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Ever been to a nursing home?


#1

Yes these people are pretty damn old. But look at the men’s hair! It sure looks to me like most are Norwood 5/6/7, and have hairs that are the density and coarseness of a baby. I know we don’t want to think that far ahead, but really… your scars will show (strip only, I assume) and your transplanted hairs will thin like your donor. Ultimately, most strips will be obvious.


#2

» Yes these people are pretty damn old. But look at the men’s hair! It sure
» looks to me like most are Norwood 5/6/7, and have hairs that are the
» density and coarseness of a baby. I know we don’t want to think that far
» ahead, but really… your scars will show (strip only, I assume) and your
» transplanted hairs will thin like your donor. Ultimately, most strips will
» be obvious.

I notice that too just by observing old people on the streets, which makes me worried because if my hair continues to fall out my strip scars will show, kind of regret getting a ht


#3

I saw your post some time ago and it got me constantly staring @ old people’s head lately. Sometimes i wonder if guys on this board are hyping how many grafts we can really spare in our lifetime, take a look at this guy, he barely has enough for 200 grafts if you ask me, thank goodness he didn’t have hair transplant when he was young, can you imagine ??


#4

Step back and think about this for a minute…

If you’re 80 years old, or older, that last thing on your mind should be is a HT scar…

At some point, hair loss becomes an obsession… know when to draw the line…


#5

I think there’s an overwhelming belief that something will treat this problem better than conventional HTs long before we get that old.

(I did not say it will happen. I did not say that MPB will be 100% cured at some fixed time. I am only pointing out a commonly held belief.)


#6

» Step back and think about this for a minute…
»
» If you’re 80 years old, or older, that last thing on your mind should be
» is a HT scar…
»
» At some point, hair loss becomes an obsession… know when to draw the
» line…

speak for yourself buddy, maybe u dont care but i know i will, it s called growing old with dignity, that i m 80 years old doesn’t mean that i want to look like a freak to my grand children


#7

» Step back and think about this for a minute…
»
» If you’re 80 years old, or older, that last thing on your mind should be
» is a HT scar…
»
» At some point, hair loss becomes an obsession… know when to draw the
» line…

People don’t become norwood 7 the moment they turn 80. For those who are destined to be norwood 7, chances are that it happended very rapidly early on when they are in their 40s or 50s.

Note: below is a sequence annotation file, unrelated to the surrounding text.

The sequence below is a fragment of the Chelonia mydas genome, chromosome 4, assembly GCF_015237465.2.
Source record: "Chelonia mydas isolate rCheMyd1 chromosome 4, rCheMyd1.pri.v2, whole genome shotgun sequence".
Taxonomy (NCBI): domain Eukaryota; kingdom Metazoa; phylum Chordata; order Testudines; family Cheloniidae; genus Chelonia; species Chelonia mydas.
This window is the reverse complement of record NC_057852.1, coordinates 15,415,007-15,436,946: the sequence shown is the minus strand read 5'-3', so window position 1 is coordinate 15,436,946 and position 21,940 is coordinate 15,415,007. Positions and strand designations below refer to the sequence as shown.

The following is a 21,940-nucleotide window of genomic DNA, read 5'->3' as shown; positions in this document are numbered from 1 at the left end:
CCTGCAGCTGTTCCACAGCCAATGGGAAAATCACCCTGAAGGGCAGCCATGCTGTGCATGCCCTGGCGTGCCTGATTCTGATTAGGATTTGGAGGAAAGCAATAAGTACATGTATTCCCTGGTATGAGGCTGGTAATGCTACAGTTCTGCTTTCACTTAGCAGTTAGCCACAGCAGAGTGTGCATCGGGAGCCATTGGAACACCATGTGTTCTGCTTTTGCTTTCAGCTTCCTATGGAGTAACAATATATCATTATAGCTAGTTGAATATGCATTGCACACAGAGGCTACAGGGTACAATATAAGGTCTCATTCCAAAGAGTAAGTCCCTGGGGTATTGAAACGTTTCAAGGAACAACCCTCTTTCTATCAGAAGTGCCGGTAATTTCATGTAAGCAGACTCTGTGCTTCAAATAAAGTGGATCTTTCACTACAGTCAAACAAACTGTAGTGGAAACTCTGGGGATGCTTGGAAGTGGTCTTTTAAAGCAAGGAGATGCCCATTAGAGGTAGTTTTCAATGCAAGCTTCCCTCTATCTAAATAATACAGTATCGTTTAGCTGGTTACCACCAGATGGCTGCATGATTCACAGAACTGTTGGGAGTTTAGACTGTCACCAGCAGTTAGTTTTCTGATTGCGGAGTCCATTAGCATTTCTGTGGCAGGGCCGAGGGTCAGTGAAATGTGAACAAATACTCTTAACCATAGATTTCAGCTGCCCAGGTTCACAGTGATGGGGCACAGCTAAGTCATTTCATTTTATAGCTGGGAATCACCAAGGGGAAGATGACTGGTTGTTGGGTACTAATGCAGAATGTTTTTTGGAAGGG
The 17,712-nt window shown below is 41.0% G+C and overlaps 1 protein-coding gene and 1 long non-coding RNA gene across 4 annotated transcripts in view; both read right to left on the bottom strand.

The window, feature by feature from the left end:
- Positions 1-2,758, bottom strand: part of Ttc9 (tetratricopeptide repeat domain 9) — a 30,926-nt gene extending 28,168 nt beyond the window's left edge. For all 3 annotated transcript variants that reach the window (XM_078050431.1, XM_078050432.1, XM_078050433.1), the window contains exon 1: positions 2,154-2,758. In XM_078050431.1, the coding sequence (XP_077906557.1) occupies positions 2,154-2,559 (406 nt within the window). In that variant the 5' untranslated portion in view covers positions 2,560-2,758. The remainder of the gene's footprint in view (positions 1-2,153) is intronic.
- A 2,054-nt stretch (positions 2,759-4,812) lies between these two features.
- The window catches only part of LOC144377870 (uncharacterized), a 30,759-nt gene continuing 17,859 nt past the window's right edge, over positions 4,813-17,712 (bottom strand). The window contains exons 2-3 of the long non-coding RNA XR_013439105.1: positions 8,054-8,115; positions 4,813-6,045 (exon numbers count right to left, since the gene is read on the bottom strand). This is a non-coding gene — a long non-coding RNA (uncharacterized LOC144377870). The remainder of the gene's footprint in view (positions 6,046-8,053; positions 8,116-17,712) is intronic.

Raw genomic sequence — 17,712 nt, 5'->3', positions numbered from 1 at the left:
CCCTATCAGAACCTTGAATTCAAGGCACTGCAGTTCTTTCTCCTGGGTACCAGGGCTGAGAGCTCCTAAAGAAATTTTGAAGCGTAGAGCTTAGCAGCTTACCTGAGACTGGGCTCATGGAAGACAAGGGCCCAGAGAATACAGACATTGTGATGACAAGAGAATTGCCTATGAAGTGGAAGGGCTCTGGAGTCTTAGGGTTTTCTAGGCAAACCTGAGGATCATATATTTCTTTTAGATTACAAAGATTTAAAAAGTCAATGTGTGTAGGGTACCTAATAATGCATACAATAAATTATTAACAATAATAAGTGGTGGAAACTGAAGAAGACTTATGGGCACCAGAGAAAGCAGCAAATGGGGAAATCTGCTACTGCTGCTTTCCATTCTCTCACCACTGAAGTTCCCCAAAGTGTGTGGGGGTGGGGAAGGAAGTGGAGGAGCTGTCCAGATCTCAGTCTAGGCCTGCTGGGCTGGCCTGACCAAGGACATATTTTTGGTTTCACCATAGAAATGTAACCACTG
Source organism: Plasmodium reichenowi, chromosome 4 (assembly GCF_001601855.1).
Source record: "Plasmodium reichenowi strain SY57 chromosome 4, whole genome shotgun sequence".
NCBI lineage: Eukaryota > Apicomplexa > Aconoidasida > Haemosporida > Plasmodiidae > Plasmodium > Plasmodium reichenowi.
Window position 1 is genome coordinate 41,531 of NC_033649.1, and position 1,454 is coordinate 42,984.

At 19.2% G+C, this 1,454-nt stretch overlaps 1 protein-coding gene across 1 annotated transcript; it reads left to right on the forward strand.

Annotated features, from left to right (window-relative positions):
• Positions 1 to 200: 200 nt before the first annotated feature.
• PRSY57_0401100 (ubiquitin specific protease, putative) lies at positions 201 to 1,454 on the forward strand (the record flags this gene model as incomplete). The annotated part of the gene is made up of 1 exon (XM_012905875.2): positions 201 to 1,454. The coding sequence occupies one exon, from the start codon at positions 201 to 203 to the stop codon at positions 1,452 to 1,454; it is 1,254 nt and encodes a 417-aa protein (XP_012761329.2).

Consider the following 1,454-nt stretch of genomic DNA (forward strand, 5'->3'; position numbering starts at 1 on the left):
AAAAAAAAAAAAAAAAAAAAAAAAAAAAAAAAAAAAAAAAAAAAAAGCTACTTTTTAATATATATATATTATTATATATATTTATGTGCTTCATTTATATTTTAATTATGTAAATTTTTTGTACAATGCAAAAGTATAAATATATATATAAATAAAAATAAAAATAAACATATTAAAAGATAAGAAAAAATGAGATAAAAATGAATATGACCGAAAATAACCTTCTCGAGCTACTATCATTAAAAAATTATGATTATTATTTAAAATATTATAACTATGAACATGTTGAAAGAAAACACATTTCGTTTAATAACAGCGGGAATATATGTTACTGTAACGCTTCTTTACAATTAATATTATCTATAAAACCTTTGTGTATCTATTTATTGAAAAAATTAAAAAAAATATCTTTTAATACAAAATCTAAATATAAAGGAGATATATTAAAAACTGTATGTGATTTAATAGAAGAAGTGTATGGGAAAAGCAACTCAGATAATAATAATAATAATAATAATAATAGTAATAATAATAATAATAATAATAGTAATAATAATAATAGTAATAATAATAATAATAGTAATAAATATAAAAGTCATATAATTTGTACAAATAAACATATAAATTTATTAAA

#8

The only way to know how your hair will look like when you get old is if you have a relative that you believe shows the same pattern of baldness as you. Even then, things can be different for you.

One of my uncles(not blood related) had most of his hair until he was around 68. I mean no sign of losing a single hair. During his 70s he lost most of it. He still had some of his hairline (very thin) but a lot of his hair behind the hairline was lost.

So you never know.


#9

» The only way to know how your hair will look like when you get old is if
» you have a relative that you believe shows the same pattern of baldness as
» you. Even then, things can be different for you.
»
» One of my uncles(not blood related) had most of his hair until he was
» around 68. I mean no sign of losing a single hair. During his 70s he lost
» most of it. He still had some of his hairline (very thin) but a lot of his
» hair behind the hairline was lost.
»
» So you never know.

I think , well at least for my case, Propecia and Rogain do a lot of good in slowing down hair loss. My brother and my father are all near bald, they don’t use any hair products, I use Propecia etc and still manage to retain most of my hair so far.


#10

True damraak, for many, the meds will certainly slow down the hair loss.

Ironically, I can’t say the same as you. My dad and brother who have never been on anything have better hair than me. Naturally, we don’t have the same balding pattern.


#11

For some people meds will slow or halt hairloss for some period of time. There is no long term data, but let me share a story with you. I met a guy at a hair transplant clinic who was taking Proscar (not for hairloss) in a clinical trial well before it was approved by the FDA. He was amazed and stunned by his hair regrowth for the first 5-7 years and said that he was a solid NW2! He was a Norwood 5 now and never stopped taking the drug. He literally swore that one day it just stopped working and he was as bald as his siblings within 2-3 years. Hormones change as we age and what works today will not necessarily always work. I’d guess that he was probably 65.